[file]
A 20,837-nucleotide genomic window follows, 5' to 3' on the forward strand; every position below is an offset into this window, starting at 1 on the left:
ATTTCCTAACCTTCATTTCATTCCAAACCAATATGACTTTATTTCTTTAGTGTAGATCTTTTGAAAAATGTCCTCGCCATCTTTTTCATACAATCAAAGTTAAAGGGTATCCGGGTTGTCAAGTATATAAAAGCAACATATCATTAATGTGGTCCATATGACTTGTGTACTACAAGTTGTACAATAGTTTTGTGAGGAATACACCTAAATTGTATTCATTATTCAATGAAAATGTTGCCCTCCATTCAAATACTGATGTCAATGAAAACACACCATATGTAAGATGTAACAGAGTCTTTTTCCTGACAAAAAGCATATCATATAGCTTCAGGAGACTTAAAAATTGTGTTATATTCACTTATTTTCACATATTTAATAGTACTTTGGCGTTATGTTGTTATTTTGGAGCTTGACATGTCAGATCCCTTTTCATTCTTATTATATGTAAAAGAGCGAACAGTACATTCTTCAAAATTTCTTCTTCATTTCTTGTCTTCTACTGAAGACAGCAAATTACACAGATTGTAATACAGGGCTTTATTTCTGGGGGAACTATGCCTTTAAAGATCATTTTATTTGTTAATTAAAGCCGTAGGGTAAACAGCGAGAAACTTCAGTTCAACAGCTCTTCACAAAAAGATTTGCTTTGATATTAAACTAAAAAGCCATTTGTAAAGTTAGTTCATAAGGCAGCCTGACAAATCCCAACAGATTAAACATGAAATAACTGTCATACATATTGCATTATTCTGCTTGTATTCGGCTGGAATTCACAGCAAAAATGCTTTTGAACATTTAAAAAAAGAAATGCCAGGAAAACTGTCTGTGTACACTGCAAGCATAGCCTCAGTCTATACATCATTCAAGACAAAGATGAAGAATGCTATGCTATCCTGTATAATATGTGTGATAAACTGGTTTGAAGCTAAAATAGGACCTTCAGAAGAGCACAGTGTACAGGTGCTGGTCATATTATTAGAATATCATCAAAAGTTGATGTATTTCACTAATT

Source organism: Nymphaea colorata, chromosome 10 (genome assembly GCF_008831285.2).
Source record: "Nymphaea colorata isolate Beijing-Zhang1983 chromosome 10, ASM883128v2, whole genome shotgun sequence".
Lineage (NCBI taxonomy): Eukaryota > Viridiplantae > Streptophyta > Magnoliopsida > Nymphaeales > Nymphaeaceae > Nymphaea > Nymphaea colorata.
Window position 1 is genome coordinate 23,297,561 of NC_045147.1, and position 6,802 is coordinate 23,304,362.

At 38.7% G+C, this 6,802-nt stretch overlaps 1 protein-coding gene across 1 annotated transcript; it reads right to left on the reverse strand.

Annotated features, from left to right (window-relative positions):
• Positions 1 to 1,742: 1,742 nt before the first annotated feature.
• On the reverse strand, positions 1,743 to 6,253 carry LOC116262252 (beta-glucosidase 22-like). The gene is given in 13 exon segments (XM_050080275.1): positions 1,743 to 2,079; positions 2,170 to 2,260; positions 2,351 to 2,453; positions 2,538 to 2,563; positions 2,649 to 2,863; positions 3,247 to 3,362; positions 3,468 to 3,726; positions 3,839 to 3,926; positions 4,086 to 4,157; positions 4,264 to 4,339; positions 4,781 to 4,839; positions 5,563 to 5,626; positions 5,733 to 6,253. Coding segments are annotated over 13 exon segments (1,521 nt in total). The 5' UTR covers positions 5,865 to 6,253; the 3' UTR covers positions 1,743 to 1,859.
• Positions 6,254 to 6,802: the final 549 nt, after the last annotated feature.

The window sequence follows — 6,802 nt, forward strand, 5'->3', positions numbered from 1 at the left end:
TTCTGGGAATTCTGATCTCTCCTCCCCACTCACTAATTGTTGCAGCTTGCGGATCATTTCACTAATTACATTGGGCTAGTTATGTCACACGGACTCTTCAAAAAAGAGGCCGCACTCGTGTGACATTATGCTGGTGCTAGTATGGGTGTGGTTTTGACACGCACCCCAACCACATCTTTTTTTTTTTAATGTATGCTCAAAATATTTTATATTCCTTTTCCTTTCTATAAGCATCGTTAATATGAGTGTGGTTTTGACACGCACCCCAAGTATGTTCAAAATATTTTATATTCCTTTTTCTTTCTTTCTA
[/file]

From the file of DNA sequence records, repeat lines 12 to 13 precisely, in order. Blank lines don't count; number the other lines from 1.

The window sequence follows — 6,802 nt, forward strand, 5'->3', positions numbered from 1 at the left end:
TTCTGGGAATTCTGATCTCTCCTCCCCACTCACTAATTGTTGCAGCTTGCGGATCATTTCACTAATTACATTGGGCTAGTTATGTCACACGGACTCTTCAAAAAAGAGGCCGCACTCGTGTGACATTATGCTGGTGCTAGTATGGGTGTGGTTTTGACACGCACCCCAACCACATCTTTTTTTTTTTAATGTATGCTCAAAATATTTTATATTCCTTTTCCTTTCTATAAGCATCGTTAATATGAGTGTGGTTTTGACACGCACCCCAAGTATGTTCAAAATATTTTATATTCCTTTTTCTTTCTTTCTA